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    Pro-Russia Demonstrators Defy Ukraine's Ultimatum

    Pro-Russia demonstrators Monday defied a government deadline for protesters to vacate occupied buildings in exchange for amnesty, as Ukraine's president threatened a military crackdown.

    Dozens of protesters smashed windows of the police headquarters in the eastern Ukrainian city of Horlivka and scuffled with police as they took control of the facility. Video of the confrontation showed an ambulance where injured people were being treated.

    The pro-Russian demonstrators, sheltering behind barricades in the occupied buildings, are demanding a referendum on whether to split with Ukraine and join Russia - similar to last month's vote in Crimea.

    Ukraine's acting president Oleksandr Turchynov on Monday threatened to launch what he called a "full-scale anti-terrorist operation" against those who have taken over the buildings. The president's office said that in a telephone conversation with United Nations Secretary-General Ban Ki-moon, Mr. Turchynov said Ukraine would welcome the help of the U.N. in such an operation.

    Earlier in the day, Mr. Turchynov said he is not against a national referendum on what kind of country Ukraine should be. He said he is certain a majority would support a united and independent Ukraine, possibly giving broader localized rights to the east. He said such a vote could be held at the same time as the May 25 presidential election.

    In Moscow, Russian Foreign Minister Sergei Lavrov said Monday he believes Russian-speaking Ukrainians in the eastern part of the country should be part of drafting a new constitution.



    Mr. Turchynov has promised amnesty for those who give up their weapons and come out peacefully. But he says he will not let Russia take over eastern Ukraine the way it annexed Crimea.

    U.S. Ambassador to Ukraine Geoffrey Pyatt told VOA's Russian service that his greatest fear for the region is that the conflict devolves into greater violence, which the United States does not want.



    "You have people in cities across eastern Ukraine, some of them heavily armed with Russian weapons including state-of-the art sniper rifles, Russian inventory automatic machine guns with grenade launchers. These are not peaceful protesters, this is an armed force. And I think there is a real risk that their actions could precipitate greater violence and any bloodshed of course is something that the United States will oppose."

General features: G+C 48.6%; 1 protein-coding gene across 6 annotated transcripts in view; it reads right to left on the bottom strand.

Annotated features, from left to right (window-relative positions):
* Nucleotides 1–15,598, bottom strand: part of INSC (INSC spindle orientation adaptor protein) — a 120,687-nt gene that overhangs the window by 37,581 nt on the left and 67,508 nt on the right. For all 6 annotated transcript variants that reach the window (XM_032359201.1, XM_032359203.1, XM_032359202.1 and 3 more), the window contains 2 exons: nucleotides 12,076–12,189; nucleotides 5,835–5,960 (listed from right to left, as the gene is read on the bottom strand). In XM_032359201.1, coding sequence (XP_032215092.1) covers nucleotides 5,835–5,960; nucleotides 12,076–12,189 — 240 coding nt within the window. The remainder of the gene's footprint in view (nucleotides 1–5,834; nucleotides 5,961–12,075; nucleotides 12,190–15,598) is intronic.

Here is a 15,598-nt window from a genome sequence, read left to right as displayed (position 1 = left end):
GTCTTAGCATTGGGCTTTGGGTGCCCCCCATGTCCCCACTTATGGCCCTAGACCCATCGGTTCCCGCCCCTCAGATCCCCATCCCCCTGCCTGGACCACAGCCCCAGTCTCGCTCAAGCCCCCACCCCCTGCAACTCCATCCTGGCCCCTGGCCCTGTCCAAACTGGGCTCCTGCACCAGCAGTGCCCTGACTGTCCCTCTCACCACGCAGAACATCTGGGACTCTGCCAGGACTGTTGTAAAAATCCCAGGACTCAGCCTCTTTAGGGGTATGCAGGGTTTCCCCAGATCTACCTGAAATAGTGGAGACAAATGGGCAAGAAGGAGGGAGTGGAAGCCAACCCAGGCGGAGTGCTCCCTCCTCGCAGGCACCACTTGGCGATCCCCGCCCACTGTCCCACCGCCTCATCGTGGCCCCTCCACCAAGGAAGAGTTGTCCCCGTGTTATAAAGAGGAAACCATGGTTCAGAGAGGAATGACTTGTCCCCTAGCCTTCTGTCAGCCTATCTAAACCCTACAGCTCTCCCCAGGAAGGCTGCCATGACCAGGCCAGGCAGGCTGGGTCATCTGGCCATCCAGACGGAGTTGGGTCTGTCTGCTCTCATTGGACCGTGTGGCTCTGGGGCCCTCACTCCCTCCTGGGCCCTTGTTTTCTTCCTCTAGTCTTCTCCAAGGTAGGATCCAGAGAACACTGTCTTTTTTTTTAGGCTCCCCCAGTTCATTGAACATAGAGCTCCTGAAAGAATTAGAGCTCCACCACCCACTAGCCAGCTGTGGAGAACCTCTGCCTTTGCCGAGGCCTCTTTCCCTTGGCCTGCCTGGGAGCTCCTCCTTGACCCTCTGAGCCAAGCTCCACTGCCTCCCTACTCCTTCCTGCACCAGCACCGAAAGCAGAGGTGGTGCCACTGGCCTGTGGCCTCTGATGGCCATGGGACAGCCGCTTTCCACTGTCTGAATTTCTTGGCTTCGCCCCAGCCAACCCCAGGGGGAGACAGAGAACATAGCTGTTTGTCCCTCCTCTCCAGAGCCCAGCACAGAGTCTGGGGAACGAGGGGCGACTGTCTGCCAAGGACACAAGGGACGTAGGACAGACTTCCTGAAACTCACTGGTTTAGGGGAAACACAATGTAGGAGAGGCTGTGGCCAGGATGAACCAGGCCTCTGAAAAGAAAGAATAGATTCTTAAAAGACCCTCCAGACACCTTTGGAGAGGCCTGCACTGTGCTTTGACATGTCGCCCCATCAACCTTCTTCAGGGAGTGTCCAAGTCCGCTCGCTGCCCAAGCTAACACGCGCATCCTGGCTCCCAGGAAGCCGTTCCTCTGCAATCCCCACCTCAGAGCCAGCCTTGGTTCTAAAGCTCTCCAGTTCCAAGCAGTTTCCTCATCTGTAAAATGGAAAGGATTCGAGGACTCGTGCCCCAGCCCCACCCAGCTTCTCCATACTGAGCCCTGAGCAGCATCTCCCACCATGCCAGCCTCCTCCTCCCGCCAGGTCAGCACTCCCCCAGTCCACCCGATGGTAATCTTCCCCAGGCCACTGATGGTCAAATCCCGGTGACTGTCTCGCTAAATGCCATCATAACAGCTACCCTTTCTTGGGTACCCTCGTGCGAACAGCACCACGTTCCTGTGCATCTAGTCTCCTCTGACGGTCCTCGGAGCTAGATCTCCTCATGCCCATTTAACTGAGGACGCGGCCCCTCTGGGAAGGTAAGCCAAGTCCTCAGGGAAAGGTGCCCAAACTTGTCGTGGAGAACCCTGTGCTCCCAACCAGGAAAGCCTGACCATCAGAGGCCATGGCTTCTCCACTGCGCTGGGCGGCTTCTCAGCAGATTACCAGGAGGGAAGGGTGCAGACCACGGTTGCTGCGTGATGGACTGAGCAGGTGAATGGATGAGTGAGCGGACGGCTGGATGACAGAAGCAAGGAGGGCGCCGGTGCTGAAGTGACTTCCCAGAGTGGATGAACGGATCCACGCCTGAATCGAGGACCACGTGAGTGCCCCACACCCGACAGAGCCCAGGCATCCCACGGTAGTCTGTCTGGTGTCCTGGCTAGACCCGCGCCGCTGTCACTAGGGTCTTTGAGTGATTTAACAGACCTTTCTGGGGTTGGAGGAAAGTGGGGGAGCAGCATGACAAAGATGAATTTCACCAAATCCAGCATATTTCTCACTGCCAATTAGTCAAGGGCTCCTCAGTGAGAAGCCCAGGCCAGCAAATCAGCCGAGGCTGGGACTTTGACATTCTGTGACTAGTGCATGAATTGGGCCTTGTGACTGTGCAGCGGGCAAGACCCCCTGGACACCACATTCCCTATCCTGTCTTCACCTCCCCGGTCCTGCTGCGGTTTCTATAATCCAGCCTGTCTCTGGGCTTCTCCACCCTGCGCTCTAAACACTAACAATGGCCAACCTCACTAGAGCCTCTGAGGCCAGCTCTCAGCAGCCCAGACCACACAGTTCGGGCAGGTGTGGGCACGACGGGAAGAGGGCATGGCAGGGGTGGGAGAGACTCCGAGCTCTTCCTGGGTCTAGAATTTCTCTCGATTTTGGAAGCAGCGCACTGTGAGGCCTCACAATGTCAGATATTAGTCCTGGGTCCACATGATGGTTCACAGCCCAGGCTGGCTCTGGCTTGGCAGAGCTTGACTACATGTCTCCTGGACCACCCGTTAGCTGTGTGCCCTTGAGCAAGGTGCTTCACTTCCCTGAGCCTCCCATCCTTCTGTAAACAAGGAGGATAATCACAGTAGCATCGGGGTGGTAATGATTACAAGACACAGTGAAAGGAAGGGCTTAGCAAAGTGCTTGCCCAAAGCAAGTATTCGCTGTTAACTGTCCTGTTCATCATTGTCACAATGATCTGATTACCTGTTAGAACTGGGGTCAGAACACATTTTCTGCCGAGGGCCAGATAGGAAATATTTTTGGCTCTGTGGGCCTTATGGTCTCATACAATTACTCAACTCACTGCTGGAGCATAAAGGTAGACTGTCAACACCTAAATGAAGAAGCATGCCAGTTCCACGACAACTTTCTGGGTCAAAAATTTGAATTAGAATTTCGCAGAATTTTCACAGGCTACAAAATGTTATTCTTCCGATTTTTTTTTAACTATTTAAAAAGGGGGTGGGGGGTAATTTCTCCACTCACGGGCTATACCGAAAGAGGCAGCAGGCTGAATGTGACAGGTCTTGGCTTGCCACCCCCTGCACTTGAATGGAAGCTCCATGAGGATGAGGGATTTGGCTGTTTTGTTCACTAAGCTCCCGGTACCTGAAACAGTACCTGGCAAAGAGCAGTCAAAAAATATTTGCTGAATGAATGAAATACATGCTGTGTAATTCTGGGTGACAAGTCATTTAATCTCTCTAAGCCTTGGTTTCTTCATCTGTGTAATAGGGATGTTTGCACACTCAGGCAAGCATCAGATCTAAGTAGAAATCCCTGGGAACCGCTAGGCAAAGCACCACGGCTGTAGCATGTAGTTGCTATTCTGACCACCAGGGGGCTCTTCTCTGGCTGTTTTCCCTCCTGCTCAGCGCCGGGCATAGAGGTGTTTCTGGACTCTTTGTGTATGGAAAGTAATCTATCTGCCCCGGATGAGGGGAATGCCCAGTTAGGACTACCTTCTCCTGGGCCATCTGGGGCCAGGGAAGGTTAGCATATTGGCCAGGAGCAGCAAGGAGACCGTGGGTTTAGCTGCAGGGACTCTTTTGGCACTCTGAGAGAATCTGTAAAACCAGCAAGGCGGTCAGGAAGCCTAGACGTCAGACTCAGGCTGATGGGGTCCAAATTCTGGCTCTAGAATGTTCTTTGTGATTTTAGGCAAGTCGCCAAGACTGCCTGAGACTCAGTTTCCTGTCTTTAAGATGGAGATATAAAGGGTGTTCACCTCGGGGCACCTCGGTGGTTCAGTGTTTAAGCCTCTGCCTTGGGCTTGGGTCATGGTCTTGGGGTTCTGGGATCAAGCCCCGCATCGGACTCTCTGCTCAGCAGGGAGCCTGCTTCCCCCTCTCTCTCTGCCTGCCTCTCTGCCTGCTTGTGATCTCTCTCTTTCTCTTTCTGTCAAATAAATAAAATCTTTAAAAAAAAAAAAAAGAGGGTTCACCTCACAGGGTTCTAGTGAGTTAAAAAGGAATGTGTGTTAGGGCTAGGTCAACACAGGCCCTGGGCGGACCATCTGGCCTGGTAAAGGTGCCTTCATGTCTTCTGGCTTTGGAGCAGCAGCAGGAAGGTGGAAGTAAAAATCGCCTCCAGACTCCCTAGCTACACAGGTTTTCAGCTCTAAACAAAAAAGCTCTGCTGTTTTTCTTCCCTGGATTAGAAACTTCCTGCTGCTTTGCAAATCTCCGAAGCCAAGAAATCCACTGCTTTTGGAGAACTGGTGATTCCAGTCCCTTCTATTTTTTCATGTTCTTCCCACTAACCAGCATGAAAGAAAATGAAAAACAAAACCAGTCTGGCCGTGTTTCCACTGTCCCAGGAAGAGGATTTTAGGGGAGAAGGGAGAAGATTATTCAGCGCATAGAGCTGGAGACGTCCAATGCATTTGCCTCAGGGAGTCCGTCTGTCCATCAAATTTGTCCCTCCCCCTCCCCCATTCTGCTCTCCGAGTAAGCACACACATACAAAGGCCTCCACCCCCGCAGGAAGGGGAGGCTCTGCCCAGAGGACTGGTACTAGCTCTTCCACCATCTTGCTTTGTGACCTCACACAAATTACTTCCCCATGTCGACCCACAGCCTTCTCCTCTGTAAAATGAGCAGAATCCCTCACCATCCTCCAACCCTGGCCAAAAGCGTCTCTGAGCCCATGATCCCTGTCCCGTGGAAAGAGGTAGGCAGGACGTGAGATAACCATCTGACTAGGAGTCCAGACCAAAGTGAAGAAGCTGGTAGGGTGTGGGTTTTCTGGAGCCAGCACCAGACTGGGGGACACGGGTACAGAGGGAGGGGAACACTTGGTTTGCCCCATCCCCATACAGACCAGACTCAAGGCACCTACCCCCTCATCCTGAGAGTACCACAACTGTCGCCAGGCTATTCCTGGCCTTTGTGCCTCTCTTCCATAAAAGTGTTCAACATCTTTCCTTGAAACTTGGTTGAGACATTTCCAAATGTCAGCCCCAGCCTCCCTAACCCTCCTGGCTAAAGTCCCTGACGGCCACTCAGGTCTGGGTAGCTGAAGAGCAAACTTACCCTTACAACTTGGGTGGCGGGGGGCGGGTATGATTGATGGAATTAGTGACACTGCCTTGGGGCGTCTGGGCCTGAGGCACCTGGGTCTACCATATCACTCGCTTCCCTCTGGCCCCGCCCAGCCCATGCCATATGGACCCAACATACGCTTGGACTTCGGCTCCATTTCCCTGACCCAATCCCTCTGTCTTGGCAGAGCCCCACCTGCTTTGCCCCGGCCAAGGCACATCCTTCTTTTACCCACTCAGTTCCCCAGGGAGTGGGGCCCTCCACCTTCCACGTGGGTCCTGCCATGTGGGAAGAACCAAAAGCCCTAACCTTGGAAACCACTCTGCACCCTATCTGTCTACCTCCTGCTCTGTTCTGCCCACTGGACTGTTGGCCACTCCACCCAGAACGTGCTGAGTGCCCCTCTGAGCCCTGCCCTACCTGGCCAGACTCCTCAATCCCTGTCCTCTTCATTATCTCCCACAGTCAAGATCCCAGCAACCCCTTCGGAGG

In Luxembourg, European Union foreign ministers threatened Russia with more sanctions, with British Foreign Secretary William Hague warning of consequences for Moscow's behavior in Ukraine.

    Russia also came under heavy criticism during an emergency meeting of the United Nations Security Council Sunday night. U.S. Ambassador Samantha Power accused the Russians of "writing and choreographing" the violence in Ukraine.

    Top diplomats from Russia, the United States, Ukraine and the European Union are set to hold emergency talks on the crisis April 17 in Geneva. White House officials say U.S. Vice President Joe Biden will travel to Kyiv April 22.

    On Monday in Washington, the U.S. officials signed a $1 billion loan guarantee to Ukraine. U.S. Treasury Secretary Jacob Lew said the agreement demonstrates the United States' unwavering commitment to see a stable Ukraine. Ukrainian Finance Minister Oleksandr Shlapak said his country is wrapping up talks with the IMF on a comprehensive economic reform program.

    Also Monday, the Pentagon confirmed that a Russian SU-24 fighter aircraft flew at least 12 close-range passes of a U.S. ship in the Black Sea on Saturday. A Pentagon spokesman said the USS Donald Cook was never in danger but called the passes "provocative and unprofessional." U.S. defense officials said the action is part of a pattern of Russia's unwillingness to deescalate with Ukraine.

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